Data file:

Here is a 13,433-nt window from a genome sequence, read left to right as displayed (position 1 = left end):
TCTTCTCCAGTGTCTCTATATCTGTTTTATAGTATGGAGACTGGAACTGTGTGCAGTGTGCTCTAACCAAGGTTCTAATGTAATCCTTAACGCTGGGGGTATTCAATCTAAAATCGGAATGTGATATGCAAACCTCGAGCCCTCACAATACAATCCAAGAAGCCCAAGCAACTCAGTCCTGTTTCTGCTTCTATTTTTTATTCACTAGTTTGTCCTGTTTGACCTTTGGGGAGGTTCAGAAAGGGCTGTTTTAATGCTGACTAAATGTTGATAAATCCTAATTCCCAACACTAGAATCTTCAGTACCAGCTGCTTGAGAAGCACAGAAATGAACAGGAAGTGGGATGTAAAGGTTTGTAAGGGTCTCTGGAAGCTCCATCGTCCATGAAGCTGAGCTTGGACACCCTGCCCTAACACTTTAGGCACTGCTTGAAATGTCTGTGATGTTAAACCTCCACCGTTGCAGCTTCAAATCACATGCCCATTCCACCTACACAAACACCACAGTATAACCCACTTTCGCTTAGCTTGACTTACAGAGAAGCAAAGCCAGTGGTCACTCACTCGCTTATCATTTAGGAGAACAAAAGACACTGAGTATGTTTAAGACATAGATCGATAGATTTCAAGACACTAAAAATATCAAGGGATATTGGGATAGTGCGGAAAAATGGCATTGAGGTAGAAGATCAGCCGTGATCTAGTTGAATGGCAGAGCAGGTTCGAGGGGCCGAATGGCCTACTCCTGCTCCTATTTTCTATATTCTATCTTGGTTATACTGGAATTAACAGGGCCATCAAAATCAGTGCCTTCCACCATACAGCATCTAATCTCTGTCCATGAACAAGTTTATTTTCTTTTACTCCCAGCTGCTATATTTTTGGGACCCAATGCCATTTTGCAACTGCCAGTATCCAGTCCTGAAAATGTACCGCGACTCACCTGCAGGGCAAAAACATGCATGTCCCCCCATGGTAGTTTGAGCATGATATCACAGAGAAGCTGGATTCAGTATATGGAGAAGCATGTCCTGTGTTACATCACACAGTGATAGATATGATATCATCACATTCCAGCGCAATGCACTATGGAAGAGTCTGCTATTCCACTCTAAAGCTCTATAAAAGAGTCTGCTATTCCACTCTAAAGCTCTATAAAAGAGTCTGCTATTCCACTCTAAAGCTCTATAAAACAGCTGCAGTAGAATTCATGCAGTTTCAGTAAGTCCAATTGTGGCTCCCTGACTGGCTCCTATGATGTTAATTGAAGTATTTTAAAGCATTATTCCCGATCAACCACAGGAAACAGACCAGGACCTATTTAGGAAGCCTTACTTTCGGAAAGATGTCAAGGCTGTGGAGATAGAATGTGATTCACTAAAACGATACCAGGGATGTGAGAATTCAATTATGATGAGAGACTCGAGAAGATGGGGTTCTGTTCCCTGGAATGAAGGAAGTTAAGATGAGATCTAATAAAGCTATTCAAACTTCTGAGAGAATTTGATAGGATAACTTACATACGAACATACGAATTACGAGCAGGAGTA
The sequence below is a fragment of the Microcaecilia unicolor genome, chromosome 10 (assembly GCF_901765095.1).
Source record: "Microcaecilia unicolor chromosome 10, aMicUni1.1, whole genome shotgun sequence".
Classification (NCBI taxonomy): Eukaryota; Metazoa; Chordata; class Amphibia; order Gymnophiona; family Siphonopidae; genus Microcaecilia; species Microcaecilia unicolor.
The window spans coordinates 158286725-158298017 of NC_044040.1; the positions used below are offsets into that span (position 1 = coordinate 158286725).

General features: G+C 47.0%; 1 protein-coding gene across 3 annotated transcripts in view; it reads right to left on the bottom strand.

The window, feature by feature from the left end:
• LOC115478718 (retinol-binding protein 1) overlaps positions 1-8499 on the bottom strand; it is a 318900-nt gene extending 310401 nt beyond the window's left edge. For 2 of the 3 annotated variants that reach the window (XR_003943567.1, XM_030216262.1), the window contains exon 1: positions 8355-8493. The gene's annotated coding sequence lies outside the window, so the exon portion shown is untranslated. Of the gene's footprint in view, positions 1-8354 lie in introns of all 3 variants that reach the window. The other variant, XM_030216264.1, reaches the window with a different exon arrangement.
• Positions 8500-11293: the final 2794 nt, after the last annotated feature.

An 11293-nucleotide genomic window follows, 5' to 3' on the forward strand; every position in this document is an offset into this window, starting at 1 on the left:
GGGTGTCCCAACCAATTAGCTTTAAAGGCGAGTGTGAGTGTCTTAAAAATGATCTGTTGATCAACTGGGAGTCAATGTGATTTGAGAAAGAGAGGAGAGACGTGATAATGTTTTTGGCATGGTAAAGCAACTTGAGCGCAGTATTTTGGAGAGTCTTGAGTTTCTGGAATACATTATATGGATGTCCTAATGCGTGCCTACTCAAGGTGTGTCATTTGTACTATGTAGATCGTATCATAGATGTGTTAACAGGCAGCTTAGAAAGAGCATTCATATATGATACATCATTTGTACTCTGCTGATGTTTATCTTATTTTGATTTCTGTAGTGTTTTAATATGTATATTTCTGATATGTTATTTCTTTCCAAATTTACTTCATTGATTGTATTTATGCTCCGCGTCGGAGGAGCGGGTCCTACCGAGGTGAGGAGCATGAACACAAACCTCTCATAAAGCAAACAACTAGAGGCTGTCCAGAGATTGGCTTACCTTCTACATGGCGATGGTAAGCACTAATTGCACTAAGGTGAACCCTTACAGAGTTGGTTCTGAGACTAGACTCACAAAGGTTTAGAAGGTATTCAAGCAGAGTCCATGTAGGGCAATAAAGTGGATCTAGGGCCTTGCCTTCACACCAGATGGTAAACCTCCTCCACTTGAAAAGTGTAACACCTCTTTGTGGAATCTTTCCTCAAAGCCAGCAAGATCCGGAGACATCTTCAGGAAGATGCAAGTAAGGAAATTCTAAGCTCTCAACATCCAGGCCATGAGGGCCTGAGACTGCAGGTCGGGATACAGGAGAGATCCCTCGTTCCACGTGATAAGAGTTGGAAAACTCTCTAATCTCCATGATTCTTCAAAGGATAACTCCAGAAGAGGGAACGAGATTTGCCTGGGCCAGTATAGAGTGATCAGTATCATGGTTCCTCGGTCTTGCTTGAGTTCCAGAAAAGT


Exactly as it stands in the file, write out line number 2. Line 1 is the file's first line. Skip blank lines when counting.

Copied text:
TCTTCTCCAGTGTCTCTATATCTGTTTTATAGTATGGAGACTGGAACTGTGTGCAGTGTGCTCTAACCAAGGTTCTAATGTAATCCTTAACGCTGGGGGTATTCAATCTAAAATCGGAATGTGATATGCAAACCTCGAGCCCTCACAATACAATCCAAGAAGCCCAAGCAACTCAGTCCTGTTTCTGCTTCTATTTTTTATTCACTAGTTTGTCCTGTTTGACCTTTGGGGAGGTTCAGAAAGGGCTGTTTTAATGCTGACTAAATGTTGATAAATCCTAATTCCCAACACTAGAATCTTCAGTACCAGCTGCTTGAGAAGCACAGAAATGAACAGGAAGTGGGATGTAAAGGTTTGTAAGGGTCTCTGGAAGCTCCATCGTCCATGAAGCTGAGCTTGGACACCCTGCCCTAACACTTTAGGCACTGCTTGAAATGTCTGTGATGTTAAACCTCCACCGTTGCAGCTTCAAATCACATGCCCATTCCACCTACACAAACACCACAGTATAACCCACTTTCGCTTAGCTTGACTTACAGAGAAGCAAAGCCAGTGGTCACTCACTCGCTTATCATTTAGGAGAACAAAAGACACTGAGTATGTTTAAGACATAGATCGATAGATTTCAAGACACTAAAAATATCAAGGGATATTGGGATAGTGCGGAAAAATGGCATTGAGGTAGAAGATCAGCCGTGATCTAGTTGAATGGCAGAGCAGGTTCGAGGGGCCGAATGGCCTACTCCTGCTCCTATTTTCTATATTCTATCTTGGTTATACTGGAATTAACAGGGCCATCAAAATCAGTGCCTTCCACCATACAGCATCTAATCTCTGTCCATGAACAAGTTTATTTTCTTTTACTCCCAGCTGCTATATTTTTGGGACCCAATGCCATTTTGCAACTGCCAGTATCCAGTCCTGAAAATGTACCGCGACTCACCTGCAGGGCAAAAACATGCATGTCCCCCCATGGTAGTTTGAGCATGATATCACAGAGAAGCTGGATTCAGTATATGGAGAAGCATGTCCTGTGTTACATCACACAGTGATAGATATGATATCATCACATTCCAGCGCAATGCACTATGGAAGAGTCTGCTATTCCACTCTAAAGCTCTATAAAAGAGTCTGCTATTCCACTCTAAAGCTCTATAAAAGAGTCTGCTATTCCACTCTAAAGCTCTATAAAACAGCTGCAGTAGAATTCATGCAGTTTCAGTAAGTCCAATTGTGGCTCCCTGACTGGCTCCTATGATGTTAATTGAAGTATTTTAAAGCATTATTCCCGATCAACCACAGGAAACAGACCAGGACCTATTTAGGAAGCCTTACTTTCGGAAAGATGTCAAGGCTGTGGAGATAGAATGTGATTCACTAAAACGATACCAGGGATGTGAGAATTCAATTATGATGAGAGACTCGAGAAGATGGGGTTCTGTTCCCTGGAATGAAGGAAGTTAAGATGAGATCTAATAAAGCTATTCAAACTTCTGAGAGAATTTGATAGGATAACTTACATACGAACATACGAATTACGAGCAGGAGTA